Heavy Medal Mock Newbery Finalist: EVERYTHING SAD IS UNTRUE (a true story) by Daniel Nayeri
In EVERYTHING SAD IS UNTRUE, twelve-year-old Daniel shares his own story, from his earliest memories as a three-year-old in Iran, to his current existence as “the refugee kid in the back of Mrs. Miller’s class.” While relating the twists and turns that eventually led his family to Oklahoma, he weaves in tales of his ancestors, myths, and imagined conversations, after a warning in the opening line that “all Persians are liars.”
While I think this book shines in all of the literary elements listed in the Newbery Terms and Criteria, I especially appreciate the author’s “interpretation of the theme or concept” and how tightly that is tied to the “appropriateness of style” he chooses. There are numerous themes within Daniel’s story, but it’s the exploration of what it means to be a refugee, an immigrant, and an outsider that seems central to everything. He states it on the first page:
If you listen, I’ll tell you a story. We can know and be known to each other, and then we’re not enemies anymore. (1)
Just about everything that follows explores that theme in one way or another, from scenes of violence and cruelty to several discussions about toilets; from perilous journeys to the familiar frustrations of middle school social dynamics. By shifting from past to present to mythical and back again, Daniel gives us multiple examples of what it can mean to have to leave your home and then try to find a new one. It’s all highly specific to his own experiences, but much of it also resonates in more universal ways. He mixes humor into the details, and often sums it all up in surprising and powerful ways.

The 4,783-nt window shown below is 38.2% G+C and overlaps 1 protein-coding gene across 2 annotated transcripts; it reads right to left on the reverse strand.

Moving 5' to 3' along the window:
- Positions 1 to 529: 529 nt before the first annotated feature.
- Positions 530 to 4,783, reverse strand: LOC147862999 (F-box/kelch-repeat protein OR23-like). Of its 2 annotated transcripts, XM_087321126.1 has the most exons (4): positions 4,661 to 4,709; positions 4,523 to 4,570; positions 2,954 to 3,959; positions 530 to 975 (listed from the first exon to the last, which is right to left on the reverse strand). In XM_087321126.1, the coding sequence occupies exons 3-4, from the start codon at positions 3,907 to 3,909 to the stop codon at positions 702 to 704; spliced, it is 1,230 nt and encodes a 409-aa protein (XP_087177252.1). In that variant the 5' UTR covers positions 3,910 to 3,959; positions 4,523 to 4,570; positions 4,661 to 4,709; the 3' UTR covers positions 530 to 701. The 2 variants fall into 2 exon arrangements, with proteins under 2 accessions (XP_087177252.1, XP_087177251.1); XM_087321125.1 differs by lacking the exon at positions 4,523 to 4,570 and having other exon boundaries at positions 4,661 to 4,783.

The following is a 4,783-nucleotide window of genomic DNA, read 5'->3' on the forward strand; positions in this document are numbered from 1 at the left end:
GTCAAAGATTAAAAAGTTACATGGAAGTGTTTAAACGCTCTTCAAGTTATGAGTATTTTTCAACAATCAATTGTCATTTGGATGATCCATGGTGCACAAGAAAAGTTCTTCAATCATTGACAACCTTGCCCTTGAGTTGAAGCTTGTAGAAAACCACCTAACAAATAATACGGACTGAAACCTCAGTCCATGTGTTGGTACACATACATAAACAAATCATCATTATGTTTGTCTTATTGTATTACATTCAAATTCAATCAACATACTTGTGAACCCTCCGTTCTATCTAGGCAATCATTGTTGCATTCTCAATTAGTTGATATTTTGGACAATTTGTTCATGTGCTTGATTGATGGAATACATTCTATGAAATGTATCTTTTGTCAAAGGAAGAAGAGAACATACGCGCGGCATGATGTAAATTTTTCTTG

For example, he tells us about the elaborate frustrations of trying to obtain required documentation in Dubai (274-278).. The almost endless back and forth with rules and regulations is maddening, yet almost comical in the way he describes it. He concludes that passage by cutting to the heart of the matter, and at the same time linking it to the abuse he now faces daily as a middle schooler:
Here in Oklahoma, I understand why – why humans would sit behind a glass window and look in the faces of families running away from danger and dead sheep, and not feel anything.
They think we’re bad people who will come and take their stuff.
Like when I won the tetherball tournament at recess against Trevor and I wouldn’t have if I hadn’t been there at all. (278)
Nayeri’s style is not conventional, especially for a children’s book, and certainly it will be too challenging for some readers. Experienced and curious readers at the middle school level are the intended audience, though, and for that group, I think this book achieves a level of “eminence and distinction” that we look for in the year’s “most distinguished contribution to American literature for children.”
About Steven Engelfried
Steven Engelfried was the Library Services Manager at the Wilsonville Public Library in Oregon until he retired after 35 years as a full-time librarian. He served on the 2010 Newbery committee, chaired the 2013 Newbery Committee, and also served on the 2002 Caldecott committee. You can reach him at email@example.com.
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